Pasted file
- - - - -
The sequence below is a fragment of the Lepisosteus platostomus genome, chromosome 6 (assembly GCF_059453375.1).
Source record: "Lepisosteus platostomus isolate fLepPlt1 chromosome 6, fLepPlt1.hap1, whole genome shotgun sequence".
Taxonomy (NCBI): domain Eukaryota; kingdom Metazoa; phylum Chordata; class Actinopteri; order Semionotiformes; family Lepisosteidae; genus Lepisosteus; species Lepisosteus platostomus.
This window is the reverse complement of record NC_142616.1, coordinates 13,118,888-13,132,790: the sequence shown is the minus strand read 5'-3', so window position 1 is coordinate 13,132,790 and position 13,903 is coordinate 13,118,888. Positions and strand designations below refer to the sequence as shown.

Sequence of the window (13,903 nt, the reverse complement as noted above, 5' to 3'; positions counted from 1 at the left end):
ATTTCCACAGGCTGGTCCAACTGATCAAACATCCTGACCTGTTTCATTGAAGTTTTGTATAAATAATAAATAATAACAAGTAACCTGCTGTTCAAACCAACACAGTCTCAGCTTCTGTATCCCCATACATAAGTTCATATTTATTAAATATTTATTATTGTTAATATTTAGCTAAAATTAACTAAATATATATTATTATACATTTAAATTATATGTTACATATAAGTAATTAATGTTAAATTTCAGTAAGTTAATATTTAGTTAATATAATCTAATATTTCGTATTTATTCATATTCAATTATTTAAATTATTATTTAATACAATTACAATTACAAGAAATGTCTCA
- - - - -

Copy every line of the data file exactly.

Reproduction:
The sequence below is a fragment of the Lepisosteus platostomus genome, chromosome 6 (assembly GCF_059453375.1).
Source record: "Lepisosteus platostomus isolate fLepPlt1 chromosome 6, fLepPlt1.hap1, whole genome shotgun sequence".
Taxonomy (NCBI): domain Eukaryota; kingdom Metazoa; phylum Chordata; class Actinopteri; order Semionotiformes; family Lepisosteidae; genus Lepisosteus; species Lepisosteus platostomus.
This window is the reverse complement of record NC_142616.1, coordinates 13,118,888-13,132,790: the sequence shown is the minus strand read 5'-3', so window position 1 is coordinate 13,132,790 and position 13,903 is coordinate 13,118,888. Positions and strand designations below refer to the sequence as shown.

Sequence of the window (13,903 nt, the reverse complement as noted above, 5' to 3'; positions counted from 1 at the left end):
ATTTCCACAGGCTGGTCCAACTGATCAAACATCCTGACCTGTTTCATTGAAGTTTTGTATAAATAATAAATAATAACAAGTAACCTGCTGTTCAAACCAACACAGTCTCAGCTTCTGTATCCCCATACATAAGTTCATATTTATTAAATATTTATTATTGTTAATATTTAGCTAAAATTAACTAAATATATATTATTATACATTTAAATTATATGTTACATATAAGTAATTAATGTTAAATTTCAGTAAGTTAATATTTAGTTAATATAATCTAATATTTCGTATTTATTCATATTCAATTATTTAAATTATTATTTAATACAATTACAATTACAAGAAATGTCTCA